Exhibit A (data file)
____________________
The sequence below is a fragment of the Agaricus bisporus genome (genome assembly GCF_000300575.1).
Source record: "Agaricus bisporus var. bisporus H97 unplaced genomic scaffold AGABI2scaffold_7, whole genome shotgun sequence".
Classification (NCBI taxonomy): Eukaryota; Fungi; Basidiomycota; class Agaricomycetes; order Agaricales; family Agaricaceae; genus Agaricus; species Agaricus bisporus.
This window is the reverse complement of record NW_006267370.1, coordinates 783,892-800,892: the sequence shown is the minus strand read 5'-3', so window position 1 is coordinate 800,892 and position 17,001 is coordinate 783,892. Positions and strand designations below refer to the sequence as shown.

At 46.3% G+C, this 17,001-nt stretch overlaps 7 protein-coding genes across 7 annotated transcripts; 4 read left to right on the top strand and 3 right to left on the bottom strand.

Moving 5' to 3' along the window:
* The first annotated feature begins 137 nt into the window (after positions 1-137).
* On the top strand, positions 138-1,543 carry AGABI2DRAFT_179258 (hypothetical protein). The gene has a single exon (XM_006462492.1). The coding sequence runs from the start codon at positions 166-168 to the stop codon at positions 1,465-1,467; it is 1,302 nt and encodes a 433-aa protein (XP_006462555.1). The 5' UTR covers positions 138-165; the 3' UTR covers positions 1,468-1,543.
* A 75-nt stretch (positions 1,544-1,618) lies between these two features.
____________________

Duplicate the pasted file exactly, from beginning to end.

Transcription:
The sequence below is a fragment of the Agaricus bisporus genome (genome assembly GCF_000300575.1).
Source record: "Agaricus bisporus var. bisporus H97 unplaced genomic scaffold AGABI2scaffold_7, whole genome shotgun sequence".
Classification (NCBI taxonomy): Eukaryota; Fungi; Basidiomycota; class Agaricomycetes; order Agaricales; family Agaricaceae; genus Agaricus; species Agaricus bisporus.
This window is the reverse complement of record NW_006267370.1, coordinates 783,892-800,892: the sequence shown is the minus strand read 5'-3', so window position 1 is coordinate 800,892 and position 17,001 is coordinate 783,892. Positions and strand designations below refer to the sequence as shown.

At 46.3% G+C, this 17,001-nt stretch overlaps 7 protein-coding genes across 7 annotated transcripts; 4 read left to right on the top strand and 3 right to left on the bottom strand.

Moving 5' to 3' along the window:
* The first annotated feature begins 137 nt into the window (after positions 1-137).
* On the top strand, positions 138-1,543 carry AGABI2DRAFT_179258 (hypothetical protein). The gene has a single exon (XM_006462492.1). The coding sequence runs from the start codon at positions 166-168 to the stop codon at positions 1,465-1,467; it is 1,302 nt and encodes a 433-aa protein (XP_006462555.1). The 5' UTR covers positions 138-165; the 3' UTR covers positions 1,468-1,543.
* A 75-nt stretch (positions 1,544-1,618) lies between these two features.